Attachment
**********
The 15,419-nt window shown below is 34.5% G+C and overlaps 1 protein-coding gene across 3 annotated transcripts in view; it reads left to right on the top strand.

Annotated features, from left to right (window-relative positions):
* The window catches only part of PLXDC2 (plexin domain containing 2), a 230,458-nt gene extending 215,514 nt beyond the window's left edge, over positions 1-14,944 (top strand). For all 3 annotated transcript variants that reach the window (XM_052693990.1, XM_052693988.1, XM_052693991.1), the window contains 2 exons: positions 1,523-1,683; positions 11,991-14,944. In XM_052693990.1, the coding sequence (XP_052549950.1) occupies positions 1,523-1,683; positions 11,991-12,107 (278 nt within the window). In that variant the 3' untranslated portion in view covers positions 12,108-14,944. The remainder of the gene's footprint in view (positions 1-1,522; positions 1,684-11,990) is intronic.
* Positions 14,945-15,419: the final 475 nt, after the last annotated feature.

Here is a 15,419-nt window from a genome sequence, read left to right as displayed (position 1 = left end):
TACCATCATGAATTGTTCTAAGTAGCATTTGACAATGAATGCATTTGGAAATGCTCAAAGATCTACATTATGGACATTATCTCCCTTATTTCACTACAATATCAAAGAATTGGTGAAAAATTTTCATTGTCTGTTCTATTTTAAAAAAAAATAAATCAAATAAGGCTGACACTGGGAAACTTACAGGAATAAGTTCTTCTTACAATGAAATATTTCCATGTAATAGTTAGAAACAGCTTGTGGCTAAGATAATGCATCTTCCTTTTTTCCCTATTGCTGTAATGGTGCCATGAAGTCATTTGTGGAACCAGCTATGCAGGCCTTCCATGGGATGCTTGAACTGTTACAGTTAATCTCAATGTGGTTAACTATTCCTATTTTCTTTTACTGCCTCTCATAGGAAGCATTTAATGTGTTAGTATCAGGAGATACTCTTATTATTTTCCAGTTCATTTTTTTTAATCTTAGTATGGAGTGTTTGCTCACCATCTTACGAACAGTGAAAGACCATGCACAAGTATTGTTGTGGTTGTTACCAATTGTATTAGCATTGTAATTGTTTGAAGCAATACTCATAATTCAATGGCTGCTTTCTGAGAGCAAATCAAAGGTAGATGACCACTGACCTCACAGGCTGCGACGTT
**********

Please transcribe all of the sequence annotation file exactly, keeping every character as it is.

The 15,419-nt window shown below is 34.5% G+C and overlaps 1 protein-coding gene across 3 annotated transcripts in view; it reads left to right on the top strand.

Annotated features, from left to right (window-relative positions):
* The window catches only part of PLXDC2 (plexin domain containing 2), a 230,458-nt gene extending 215,514 nt beyond the window's left edge, over positions 1-14,944 (top strand). For all 3 annotated transcript variants that reach the window (XM_052693990.1, XM_052693988.1, XM_052693991.1), the window contains 2 exons: positions 1,523-1,683; positions 11,991-14,944. In XM_052693990.1, the coding sequence (XP_052549950.1) occupies positions 1,523-1,683; positions 11,991-12,107 (278 nt within the window). In that variant the 3' untranslated portion in view covers positions 12,108-14,944. The remainder of the gene's footprint in view (positions 1-1,522; positions 1,684-11,990) is intronic.
* Positions 14,945-15,419: the final 475 nt, after the last annotated feature.

Here is a 15,419-nt window from a genome sequence, read left to right as displayed (position 1 = left end):
TACCATCATGAATTGTTCTAAGTAGCATTTGACAATGAATGCATTTGGAAATGCTCAAAGATCTACATTATGGACATTATCTCCCTTATTTCACTACAATATCAAAGAATTGGTGAAAAATTTTCATTGTCTGTTCTATTTTAAAAAAAAATAAATCAAATAAGGCTGACACTGGGAAACTTACAGGAATAAGTTCTTCTTACAATGAAATATTTCCATGTAATAGTTAGAAACAGCTTGTGGCTAAGATAATGCATCTTCCTTTTTTCCCTATTGCTGTAATGGTGCCATGAAGTCATTTGTGGAACCAGCTATGCAGGCCTTCCATGGGATGCTTGAACTGTTACAGTTAATCTCAATGTGGTTAACTATTCCTATTTTCTTTTACTGCCTCTCATAGGAAGCATTTAATGTGTTAGTATCAGGAGATACTCTTATTATTTTCCAGTTCATTTTTTTTAATCTTAGTATGGAGTGTTTGCTCACCATCTTACGAACAGTGAAAGACCATGCACAAGTATTGTTGTGGTTGTTACCAATTGTATTAGCATTGTAATTGTTTGAAGCAATACTCATAATTCAATGGCTGCTTTCTGAGAGCAAATCAAAGGTAGATGACCACTGACCTCACAGGCTGCGACGTT